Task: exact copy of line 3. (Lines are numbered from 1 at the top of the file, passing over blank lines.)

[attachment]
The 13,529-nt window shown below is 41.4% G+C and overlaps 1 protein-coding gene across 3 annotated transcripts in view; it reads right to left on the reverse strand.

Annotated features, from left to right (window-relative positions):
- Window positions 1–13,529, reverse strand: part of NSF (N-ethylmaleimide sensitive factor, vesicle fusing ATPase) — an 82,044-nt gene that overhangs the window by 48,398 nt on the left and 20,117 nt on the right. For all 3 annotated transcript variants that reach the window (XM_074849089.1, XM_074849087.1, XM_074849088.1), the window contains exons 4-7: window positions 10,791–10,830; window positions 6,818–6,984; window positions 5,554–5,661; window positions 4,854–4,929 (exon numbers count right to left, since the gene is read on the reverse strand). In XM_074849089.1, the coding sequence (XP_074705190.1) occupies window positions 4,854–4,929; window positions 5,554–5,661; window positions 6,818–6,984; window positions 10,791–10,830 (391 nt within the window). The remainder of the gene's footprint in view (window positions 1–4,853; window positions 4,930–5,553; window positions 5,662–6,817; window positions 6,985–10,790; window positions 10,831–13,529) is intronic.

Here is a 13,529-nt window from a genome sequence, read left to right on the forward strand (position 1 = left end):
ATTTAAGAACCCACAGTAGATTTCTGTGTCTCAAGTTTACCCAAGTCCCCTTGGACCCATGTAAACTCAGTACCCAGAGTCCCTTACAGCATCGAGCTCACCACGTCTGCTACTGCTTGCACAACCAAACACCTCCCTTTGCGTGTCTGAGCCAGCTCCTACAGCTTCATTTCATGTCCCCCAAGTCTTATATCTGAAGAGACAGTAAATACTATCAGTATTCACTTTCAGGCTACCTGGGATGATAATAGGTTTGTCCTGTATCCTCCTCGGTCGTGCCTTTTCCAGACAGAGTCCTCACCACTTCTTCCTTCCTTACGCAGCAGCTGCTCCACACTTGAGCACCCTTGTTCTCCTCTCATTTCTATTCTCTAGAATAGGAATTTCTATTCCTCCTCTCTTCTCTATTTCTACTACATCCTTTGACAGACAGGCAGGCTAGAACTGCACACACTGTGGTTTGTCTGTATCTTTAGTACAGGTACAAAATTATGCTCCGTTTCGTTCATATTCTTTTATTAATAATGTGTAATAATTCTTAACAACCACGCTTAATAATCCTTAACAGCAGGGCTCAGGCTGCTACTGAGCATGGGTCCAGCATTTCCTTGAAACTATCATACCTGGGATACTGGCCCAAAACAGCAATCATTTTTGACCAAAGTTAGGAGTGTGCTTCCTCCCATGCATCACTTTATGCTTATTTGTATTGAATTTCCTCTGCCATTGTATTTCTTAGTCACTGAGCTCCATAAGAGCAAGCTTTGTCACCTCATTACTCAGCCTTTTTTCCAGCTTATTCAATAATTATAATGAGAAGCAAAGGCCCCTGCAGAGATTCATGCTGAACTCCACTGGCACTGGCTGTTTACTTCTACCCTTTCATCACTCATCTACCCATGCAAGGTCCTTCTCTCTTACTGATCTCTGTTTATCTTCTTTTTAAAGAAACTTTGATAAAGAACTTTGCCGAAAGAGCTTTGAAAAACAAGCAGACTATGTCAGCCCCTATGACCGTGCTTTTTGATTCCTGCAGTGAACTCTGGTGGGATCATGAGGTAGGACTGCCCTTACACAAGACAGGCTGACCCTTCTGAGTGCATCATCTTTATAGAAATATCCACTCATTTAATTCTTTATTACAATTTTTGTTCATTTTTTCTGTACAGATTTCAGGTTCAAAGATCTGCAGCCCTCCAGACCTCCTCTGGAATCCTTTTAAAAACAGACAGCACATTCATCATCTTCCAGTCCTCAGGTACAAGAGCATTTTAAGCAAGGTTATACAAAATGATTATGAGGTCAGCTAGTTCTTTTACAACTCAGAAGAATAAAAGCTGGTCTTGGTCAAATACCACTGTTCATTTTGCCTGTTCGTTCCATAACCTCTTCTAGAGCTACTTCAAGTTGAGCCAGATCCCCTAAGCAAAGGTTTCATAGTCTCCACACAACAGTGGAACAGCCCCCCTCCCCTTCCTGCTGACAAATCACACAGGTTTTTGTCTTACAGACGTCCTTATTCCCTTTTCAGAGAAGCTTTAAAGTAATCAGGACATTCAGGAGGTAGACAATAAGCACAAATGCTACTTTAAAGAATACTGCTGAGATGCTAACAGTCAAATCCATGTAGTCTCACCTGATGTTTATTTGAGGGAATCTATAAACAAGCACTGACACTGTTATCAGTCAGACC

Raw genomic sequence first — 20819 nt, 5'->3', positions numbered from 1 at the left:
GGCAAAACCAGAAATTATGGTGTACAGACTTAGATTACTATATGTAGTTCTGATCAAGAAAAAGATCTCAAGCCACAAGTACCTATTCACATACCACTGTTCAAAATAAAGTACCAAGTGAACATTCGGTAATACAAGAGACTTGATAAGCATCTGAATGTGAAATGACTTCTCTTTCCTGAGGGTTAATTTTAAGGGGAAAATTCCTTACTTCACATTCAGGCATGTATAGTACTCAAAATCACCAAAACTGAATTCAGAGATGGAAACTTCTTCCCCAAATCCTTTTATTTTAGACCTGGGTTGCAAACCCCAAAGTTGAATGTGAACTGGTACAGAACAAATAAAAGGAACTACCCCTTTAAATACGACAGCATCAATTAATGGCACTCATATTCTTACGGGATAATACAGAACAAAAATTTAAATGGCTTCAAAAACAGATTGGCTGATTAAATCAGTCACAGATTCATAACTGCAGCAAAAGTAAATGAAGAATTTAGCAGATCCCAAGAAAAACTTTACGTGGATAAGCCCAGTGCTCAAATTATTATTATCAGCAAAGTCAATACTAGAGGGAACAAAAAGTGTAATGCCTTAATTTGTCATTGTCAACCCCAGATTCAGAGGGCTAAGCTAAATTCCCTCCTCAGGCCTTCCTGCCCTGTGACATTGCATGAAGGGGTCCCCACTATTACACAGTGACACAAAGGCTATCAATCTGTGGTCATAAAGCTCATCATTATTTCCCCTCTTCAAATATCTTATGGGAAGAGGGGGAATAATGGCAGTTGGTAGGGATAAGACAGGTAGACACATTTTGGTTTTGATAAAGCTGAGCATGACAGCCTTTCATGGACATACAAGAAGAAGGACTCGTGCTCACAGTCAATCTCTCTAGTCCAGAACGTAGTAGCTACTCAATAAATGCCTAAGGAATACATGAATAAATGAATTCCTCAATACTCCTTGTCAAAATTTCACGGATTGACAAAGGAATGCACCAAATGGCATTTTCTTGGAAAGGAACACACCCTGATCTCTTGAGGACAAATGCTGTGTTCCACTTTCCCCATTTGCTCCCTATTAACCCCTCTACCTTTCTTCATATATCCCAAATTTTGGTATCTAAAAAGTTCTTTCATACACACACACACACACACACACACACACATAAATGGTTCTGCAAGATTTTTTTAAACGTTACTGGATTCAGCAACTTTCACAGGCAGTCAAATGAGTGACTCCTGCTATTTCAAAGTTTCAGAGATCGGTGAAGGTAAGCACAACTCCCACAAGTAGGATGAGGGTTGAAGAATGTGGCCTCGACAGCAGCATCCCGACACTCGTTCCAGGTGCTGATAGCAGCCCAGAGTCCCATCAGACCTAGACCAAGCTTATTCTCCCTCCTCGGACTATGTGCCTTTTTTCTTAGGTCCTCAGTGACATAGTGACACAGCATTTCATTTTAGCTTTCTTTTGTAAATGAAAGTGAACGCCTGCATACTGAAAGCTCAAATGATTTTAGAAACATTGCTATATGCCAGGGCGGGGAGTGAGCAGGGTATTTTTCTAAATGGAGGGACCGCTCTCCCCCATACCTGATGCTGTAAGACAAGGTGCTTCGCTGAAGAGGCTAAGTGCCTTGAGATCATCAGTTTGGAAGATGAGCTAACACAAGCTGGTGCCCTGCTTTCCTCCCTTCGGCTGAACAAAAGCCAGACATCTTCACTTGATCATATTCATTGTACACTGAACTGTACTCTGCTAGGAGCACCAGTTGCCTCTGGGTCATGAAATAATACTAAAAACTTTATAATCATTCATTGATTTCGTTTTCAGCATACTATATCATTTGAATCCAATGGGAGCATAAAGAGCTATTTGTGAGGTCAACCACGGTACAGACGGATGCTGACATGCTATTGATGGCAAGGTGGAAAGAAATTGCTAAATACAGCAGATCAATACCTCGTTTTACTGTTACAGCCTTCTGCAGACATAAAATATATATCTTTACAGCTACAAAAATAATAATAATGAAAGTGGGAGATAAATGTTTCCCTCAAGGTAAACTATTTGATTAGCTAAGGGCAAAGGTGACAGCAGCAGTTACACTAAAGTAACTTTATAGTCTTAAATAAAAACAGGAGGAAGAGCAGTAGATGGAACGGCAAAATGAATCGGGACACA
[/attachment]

- Window positions 1–13,529, reverse strand: part of NSF (N-ethylmaleimide sensitive factor, vesicle fusing ATPase) — an 82,044-nt gene that overhangs the window by 48,398 nt on the left and 20,117 nt on the right. For all 3 annotated transcript variants that reach the window (XM_074849089.1, XM_074849087.1, XM_074849088.1), the window contains exons 4-7: window positions 10,791–10,830; window positions 6,818–6,984; window positions 5,554–5,661; window positions 4,854–4,929 (exon numbers count right to left, since the gene is read on the reverse strand). In XM_074849089.1, the coding sequence (XP_074705190.1) occupies window positions 4,854–4,929; window positions 5,554–5,661; window positions 6,818–6,984; window positions 10,791–10,830 (391 nt within the window). The remainder of the gene's footprint in view (window positions 1–4,853; window positions 4,930–5,553; window positions 5,662–6,817; window positions 6,985–10,790; window positions 10,831–13,529) is intronic.